Today the Legal Affairs Committee of the Riigikogu (Parliament of Estonia) discussed prohibiting of concealment of the face in Estonia, and decided to continue looking for a legislative solution on how to ban the wearing of face covering in public space.
“The experts the Committee has consulted said that prohibiting of face covering in public space would not be restricting the religious freedom or human rights of the people, but would help increase security and reduce security risks,” Chairman of the Committee Jaanus Karilaid said. He added that several European countries have imposed face covering bans in various ways and to a different extent.
The Legal Affairs Committee discussed the Bill on Amendments to the Law Enforcement Act (312 SE), initiated by the Estonian Conservative People’s Party Faction. The purpose of the Bill is to ban the wearing in public of burqa and niqab, which originate from the Arab cultural space.
“Wearers of burqa cause justified fear among the people of Europe, because you can never be sure if it is a woman or a suicide terrorist with bad intentions and a bomb belt,” the initiators of the Bill write in the explanatory memorandum of the Bill. “By prohibiting the veils and scarves that hide the face, the society gives a clear signal that certain special customs of the immigrant people who have arrived in Estonia cannot be more important than local traditions, good practice and the laws.”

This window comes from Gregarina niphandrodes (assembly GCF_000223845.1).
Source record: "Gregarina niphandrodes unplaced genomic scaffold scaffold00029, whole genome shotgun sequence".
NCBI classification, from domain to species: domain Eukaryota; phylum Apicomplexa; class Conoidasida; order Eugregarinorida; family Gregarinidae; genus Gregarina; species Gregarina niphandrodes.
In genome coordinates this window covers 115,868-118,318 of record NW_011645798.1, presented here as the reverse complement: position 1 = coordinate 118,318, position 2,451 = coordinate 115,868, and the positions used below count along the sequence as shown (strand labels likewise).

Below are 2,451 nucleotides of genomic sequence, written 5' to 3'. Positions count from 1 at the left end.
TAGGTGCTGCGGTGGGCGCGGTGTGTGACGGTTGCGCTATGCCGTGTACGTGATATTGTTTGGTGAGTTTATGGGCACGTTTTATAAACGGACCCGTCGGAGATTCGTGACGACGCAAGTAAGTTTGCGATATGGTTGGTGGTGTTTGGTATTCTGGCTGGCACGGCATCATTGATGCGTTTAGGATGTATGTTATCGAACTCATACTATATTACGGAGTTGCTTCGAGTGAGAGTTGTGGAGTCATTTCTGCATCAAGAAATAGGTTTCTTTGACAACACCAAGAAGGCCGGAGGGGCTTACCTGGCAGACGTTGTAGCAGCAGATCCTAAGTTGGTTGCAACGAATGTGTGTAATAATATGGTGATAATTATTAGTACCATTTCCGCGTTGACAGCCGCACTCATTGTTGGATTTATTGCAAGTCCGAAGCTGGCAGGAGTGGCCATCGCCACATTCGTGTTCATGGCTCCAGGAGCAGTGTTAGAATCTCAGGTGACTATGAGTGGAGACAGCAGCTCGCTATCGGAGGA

According to Karilaid, the prevailing opinion in the Committee was that it was not right to amend the law just in regard to the face coverings originating from the Arab cultures. “The Estonian Conservative People’s Party Faction was ready to withdraw the Bill, and it was agreed that in about a month, Minister of Justice Urmas Reinsalu would submit his proposals for solving the issue of face covering, and the Committee will deal again with the issue then,” he said.
Deputy Chairman of the Estonian Conservative People’s Party Faction Henn Põlluaas admitted that the purpose of their faction was to increase the security of the people of Estonia. “If a better wording and solution, from the legislative point of view, is found for banning of face covering, then we see no need to stick to our Bill at any price,” he remarked.
The sitting of the Legal Affairs Committee was attended by Minister of Justice Urmas Reinsalu, theologian Peeter Espak, Adviser of the Religious Affairs Department of the Ministry of the Interior, religious historian Ringo Ringvee and Adviser of the Public Law Division of the Minister of Justice Andrus Jürgens.
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